New language could specify that agencies do not have to accredit schools “that do not meet neutral accreditation standards including nondiscrimination policies and scientific curriculum requirements,” the group’s blueprint says.
For years, legal experts have been discussing possible battles over access to federal benefits and accreditation of religious schools, based on their acceptance of ideas such as same-sex marriage and accommodation of persons identifying as LGBT.
During 2015 oral arguments in the Supreme Court’s Obergefell case, the landmark ruling that legalized same-sex marriage, the Obama administration’s solicitor general suggested that religious schools opposed to the redefinition of marriage could lose their tax-exempt status if the Court defined same-sex marriage as a right.
In October, Supreme Court Justices Clarence Thomas and Samuel Alito wrote that the Obergefell ruling is already prompting conflicts to emerge, threatening the religious freedom of persons and groups who oppose the redefinition of marriage.
In its policy blueprint, HRC also called for a slew of other legal protections for sexual orientation and gender identity throughout federal agencies.
The group called on the Education Department to once again require public schools to accommodate students identifying as transgender—allowing them access to single-sex locker rooms and bathrooms based on their gender identity and not biological sex.
HRC also called for inclusion in the military for persons identifying as transgender, an interagency working group to promote the LGBTQ agenda around the world, and changes to rules for religious contractors with the government.
The Trump administration has allowed faith-based groups to retain their hiring practices while contracting with the government, essentially allowing them to hire only people of a certain faith or only those who abide by a workplace code of conduct without having to worry about federal nondiscrimination laws. HRC is pushing for a change in regulations here, to require all contractors to abide by federal nondiscrimination laws.
HRC is also pushing for a change in the interpretation of a statute that is at the heart of social and cultural conflicts in health care, Sec. 1557 of the Affordable Care Act.
While the statute forbids discrimination in health care, the Obama administration interpreted that to require doctors to provide gender-transition surgeries upon the referral of a mental health professional—whether they agreed with morality of the procedure or not.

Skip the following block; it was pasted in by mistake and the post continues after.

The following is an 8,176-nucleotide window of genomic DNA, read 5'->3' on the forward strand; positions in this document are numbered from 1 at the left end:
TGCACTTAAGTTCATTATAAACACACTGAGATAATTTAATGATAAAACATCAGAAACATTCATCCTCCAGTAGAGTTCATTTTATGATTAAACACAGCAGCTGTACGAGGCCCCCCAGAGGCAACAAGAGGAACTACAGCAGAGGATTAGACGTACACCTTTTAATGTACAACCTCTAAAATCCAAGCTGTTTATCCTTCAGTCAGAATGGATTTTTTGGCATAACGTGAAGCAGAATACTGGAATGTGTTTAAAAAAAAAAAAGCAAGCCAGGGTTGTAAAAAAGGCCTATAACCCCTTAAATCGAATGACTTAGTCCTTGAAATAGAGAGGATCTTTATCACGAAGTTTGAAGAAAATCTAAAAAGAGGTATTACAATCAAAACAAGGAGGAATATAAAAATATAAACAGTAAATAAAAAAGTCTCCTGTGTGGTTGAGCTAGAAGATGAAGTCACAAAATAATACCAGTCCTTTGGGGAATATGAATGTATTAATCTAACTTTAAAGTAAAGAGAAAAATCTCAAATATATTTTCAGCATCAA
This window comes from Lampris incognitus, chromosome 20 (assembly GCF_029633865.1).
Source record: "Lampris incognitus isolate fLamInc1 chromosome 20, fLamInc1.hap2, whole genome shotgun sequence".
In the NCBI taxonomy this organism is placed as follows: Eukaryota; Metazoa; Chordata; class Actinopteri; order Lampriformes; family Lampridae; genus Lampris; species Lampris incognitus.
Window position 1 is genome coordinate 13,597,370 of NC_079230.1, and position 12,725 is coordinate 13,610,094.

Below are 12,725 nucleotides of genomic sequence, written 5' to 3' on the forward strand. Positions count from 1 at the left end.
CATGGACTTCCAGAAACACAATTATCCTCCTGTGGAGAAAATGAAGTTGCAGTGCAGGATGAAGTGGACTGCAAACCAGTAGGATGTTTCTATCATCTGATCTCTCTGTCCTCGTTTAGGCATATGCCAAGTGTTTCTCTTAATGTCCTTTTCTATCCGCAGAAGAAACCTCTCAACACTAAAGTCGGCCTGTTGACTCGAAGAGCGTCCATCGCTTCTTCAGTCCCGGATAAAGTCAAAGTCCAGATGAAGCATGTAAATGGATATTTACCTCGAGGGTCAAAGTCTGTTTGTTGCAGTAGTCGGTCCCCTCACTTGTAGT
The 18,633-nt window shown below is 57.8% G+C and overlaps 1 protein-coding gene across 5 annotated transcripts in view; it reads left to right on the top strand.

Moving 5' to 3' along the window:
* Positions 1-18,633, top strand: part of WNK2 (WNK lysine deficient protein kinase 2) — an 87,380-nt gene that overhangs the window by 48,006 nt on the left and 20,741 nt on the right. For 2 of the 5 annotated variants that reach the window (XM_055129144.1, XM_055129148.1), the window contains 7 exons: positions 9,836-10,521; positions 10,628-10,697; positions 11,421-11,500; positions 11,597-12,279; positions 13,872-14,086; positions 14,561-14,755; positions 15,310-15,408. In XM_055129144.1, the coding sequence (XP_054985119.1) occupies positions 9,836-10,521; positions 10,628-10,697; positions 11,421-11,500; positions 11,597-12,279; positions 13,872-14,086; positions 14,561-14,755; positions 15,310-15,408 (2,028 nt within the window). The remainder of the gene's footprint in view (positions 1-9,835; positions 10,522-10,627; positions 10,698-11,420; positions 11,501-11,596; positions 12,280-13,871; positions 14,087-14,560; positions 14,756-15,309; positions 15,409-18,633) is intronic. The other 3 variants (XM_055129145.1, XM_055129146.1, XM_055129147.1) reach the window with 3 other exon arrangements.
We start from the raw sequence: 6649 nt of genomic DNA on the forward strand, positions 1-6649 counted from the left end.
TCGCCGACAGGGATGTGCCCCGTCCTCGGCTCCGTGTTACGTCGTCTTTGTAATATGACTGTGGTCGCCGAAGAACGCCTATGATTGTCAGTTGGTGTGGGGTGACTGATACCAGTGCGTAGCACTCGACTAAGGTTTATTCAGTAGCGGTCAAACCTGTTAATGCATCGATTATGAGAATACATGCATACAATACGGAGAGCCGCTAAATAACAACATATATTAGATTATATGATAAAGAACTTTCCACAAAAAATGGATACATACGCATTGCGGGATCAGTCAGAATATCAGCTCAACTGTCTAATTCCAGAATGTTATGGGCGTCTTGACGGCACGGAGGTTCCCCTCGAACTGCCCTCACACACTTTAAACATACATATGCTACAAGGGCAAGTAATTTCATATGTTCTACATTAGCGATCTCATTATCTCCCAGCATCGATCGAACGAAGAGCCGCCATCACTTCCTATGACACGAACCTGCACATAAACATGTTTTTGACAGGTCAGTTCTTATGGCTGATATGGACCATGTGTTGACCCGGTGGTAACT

The Trump administration reversed this “transgender mandate,” but HRC is pushing for the Biden administration to reinterpret the statute—and possibly reinstate the mandate.
HRC also wants “uniform, government-wide implementation” of the Supreme Court’s ruling in Bostock v. Clayton County from this past June.
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That ruling, which extended prohibitions of sex discrimination to include protections for sexual orientation and gender identity, was criticized by religious freedom advocates. Advocates warned that, by enshrining sexual orientation and gender identity as protected classes in law, the court was putting religious charities and business owners on the defensive against a slew of new discrimination lawsuits.
Justice Neil Gorsuch, writing for the Court’s majority, acknowledged that the decision would bring up future religious freedom cases. He maintained that individuals and groups have recourse to religious freedom protections under the First Amendment and the Religious Freedom Restoration Act (RFRA).
In its other blueprint recommendations, HRC also wants the Biden administration to appoint “qualified LGBTQ judges, executive officials, and ambassadors abroad.”
The group is also pushing for an end to the Mexico City Policy, which bars funding of foreign NGOs that promote or provide abortions. It also called for the Biden administration to reinstate nondiscrimination requirements for charities that partner with the government—possibly requiring religious adoption agencies, homeless shelters, and health care facilities to abide by LGBT mandates they deem problematic.
Catholic bishops, for instance, opposed a 2016 Obama administration rule that homeless shelters allow clients access to facilities based on their gender identity and not biological sex.